The Writer as Magpie (Writer’s Collecting habits)

MAGPIE

 

 

 

 

 

 

 

I don’t know if you have magpies overseas, but in Australia we have tons of them on every tree on every street and when they’re not dive-bombing children on pushbikes they collect anything shiny or fanciful.

I collect model trains. I like watching the trains going around, but what I love is finding “things” to add to the layout; a piece of chocolate foil wrapper makes a 1:76 tin shed wall or roof; a small strip of flyscreen painted silver and turned on its diagonal makes a chain link fence for a warehouse. It gives me a great sense of achievement to see my skill at re-purposing found objects.

But this is a narrow field of collecting compared to the “writer as magpie” collecting I do, where I’m no longer bound by the real world collecting concerns: the type of place I look in or shop at, or by preconceived notions of the purpose for which it is sourced.

In art, bricolage can look/sound like “a collage of images from different times and places” (Barker 2002: 17). When I collect writing snippets like this; there is no such thing as too big a bricolage. I have computer software that lets me collect them all: images, web pages, audio, snippets from my notebook of dialogue, expression, mannerisms. story ideas, etc. and then lets me file them all away and be available whenever I need inspiration with a simple quick search or a browse through.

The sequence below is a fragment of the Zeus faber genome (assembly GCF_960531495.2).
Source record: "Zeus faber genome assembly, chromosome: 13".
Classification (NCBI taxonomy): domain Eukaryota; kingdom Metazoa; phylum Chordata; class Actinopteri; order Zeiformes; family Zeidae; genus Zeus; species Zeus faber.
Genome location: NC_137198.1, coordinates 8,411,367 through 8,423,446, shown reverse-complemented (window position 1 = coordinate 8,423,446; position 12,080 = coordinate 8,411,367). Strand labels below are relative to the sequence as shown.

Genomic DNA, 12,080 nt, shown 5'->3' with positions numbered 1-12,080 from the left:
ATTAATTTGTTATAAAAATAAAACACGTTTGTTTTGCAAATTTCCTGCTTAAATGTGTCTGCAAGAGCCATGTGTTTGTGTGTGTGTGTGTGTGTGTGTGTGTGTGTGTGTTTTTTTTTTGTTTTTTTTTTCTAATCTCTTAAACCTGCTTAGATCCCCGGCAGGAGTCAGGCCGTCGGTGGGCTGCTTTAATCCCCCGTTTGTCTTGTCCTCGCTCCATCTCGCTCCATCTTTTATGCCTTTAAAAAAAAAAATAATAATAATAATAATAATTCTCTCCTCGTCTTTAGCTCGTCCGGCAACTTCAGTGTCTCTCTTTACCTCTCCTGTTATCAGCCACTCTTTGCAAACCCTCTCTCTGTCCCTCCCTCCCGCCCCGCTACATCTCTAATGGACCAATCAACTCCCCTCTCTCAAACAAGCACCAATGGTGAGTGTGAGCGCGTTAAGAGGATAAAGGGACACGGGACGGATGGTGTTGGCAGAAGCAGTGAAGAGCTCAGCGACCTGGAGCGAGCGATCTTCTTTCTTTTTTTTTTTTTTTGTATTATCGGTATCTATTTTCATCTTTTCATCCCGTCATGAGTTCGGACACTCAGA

I’m very visual so I collect a lot of pictures and file them under characters, landscapes – all manner of possible story starters.

If all the above fails, I’ll hit the internet – newspapers, science articles, faceless Facebook comments about problems, friends, ex-friends, everything is fair game to kick start my muse.

Can I have unproductive collecting? I don’t think so! I sometimes find that even the act of “filing” something leads me to something else that sparks the idea I didn’t know I was seeking.

How do you collect and sort your writer’s ideas?

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Reference:
Barker, Chris (2004), The Sage Dictionary of Cultural Studies, London: SAGE

photo by: NAPARAZZI